Permanent Site: C1 West Transect; Depth: Meters (Feet); Distance from river mouth: 0.7 Kilometers (0.4 Miles); Pre/Post Dam Removal: 5 years post-dam removal; Lat/Long: 48.14525225,-123.57361291; Site Description: Substrate is entirely sand. All seaweeds are absent. Woody debris is present (0:12, 1:49 seconds). Invertebrates are scarce and are almost exclusively the ornate

...
August 8, 2016

4SP1 East Transect – 2016

Permanent Site: 4SP1 - East Transect; Depth: 5.2 Meters (17.0 Feet); Distance from river mouth: 0.8 Kilometers (0.5 Miles) East; Pre/Post Dam Removal: 4 years post-dam removal; Lat/Long: 48.15257, -123.556704; Site Description: The site has converted from gravel/cobble substrate to all sand. Seaweed is completely absent. 
 

Photo of USGS Biologist preparing to artificially spawn a female lake sturgeon.
August 5, 2016

Lake sturgeon at the USGS Columbia Environmental Research Center

USGS Biologist prepares to artificially spawn a female lake sturgeon in the laboratory at the Columbia Environmental Research Center.

Photo of USGS biologist preparing to release a reproductive female pallid sturgeon.
August 5, 2016

USGS Biologist prepares to release a reproductive female sturgeon.

USGS Biologist Sabrina Davenport prepares to release a reproductive female pallid sturgeon.

August 3, 2016

Shovelnose Spawning

Video of ARIS Sonar imagery showing a female and two male shovelnose sturgeon over an egg deposition location recorded during controlled experiments to study spawning behavior.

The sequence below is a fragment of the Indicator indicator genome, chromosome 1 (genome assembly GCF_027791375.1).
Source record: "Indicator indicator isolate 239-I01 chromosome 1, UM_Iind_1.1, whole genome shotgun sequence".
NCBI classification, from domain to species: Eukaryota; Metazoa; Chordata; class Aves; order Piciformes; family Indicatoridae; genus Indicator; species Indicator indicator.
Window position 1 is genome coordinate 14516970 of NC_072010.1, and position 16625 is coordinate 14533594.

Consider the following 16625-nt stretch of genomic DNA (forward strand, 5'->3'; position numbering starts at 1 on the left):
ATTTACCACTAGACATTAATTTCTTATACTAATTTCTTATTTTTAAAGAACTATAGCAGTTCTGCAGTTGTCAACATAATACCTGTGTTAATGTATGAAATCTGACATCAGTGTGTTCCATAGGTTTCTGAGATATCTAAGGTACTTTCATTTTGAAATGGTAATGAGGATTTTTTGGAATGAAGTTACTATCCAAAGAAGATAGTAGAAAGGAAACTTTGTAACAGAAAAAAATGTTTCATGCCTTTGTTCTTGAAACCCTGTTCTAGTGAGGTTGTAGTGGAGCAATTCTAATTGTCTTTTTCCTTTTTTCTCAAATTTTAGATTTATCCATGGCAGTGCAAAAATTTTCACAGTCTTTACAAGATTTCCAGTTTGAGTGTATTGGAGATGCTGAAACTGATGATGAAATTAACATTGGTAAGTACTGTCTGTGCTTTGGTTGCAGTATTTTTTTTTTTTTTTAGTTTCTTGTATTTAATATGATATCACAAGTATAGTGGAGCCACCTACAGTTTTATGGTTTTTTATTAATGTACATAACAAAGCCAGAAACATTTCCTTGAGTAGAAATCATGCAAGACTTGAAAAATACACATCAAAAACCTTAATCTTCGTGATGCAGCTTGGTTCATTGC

Sampling for Bsal
August 1, 2016

Sampling for Bsal

Scientists sample a rough-skinned newt for the fungal pathogen Batrachochytrium salamandrivorans, or Bsal, at a pond near Portland, Oregon. Bsal is decimating wild salamander populations in Europe and could emerge in the U.S. through the captive amphibian trade.

August 1, 2016

C1 East Transect – 2013

Permanent Site: C1 East Transect; Depth: Meters (Feet); Distance from river mouth: 0.7 Kilometers (0.4 Miles); Pre/Post Dam Removal: 2 years post-dam removal; Lat/Long: 48.14525225,-123.57294101; Site Description: Substrate is entirely sand. All seaweeds are absent. Invertebrates are scarce and are almost exclusively the ornate tubeworm Diopatra ornata (appears as small

...
July 29, 2016

K1 West Transect – 2016

Permanent Site: K1 West Transect; Depth: 5.6 Meters (18.4 Feet); Distance from river mouth: 4.5 Kilometers (2.8 Miles) east; Pre/Post Dam Removal: 5 years post-dam removal; Lat/Long: 48.13592923,-123.51082988; Site Description: This is a shallow site. Sediment is a gravel/sand mixture. Both red (0:59) and brown seaweed was abundant but this year browns were more abundant

...
Candy striped shrimp with sand rose anemone
July 29, 2016

Candy striped shrimp with sand rose anemone

Candy striped shrimp with sand rose anemone - Scuba divers from the U.S. Geological Survey’s Western Fisheries Research Center, Washington Sea Grant, EPA and the Lower Elwha Klallam Tribe collected data and images for a long-term study of the Elwha River dam removals and the resulting effects on the nearshore ecosystem.

Location: 

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Filter Total Items: 286
Date published: March 31, 2015

New Technology Helps Identify Dispersal of Avian Flu Virus between Asia and Alaska

ANCHORAGE, Alaska — In a new study published today, scientists from the U.S. Geological Survey and U.S. Fish and Wildlife Service harnessed a new type of DNA technology to investigate avian influenza viruses in Alaska.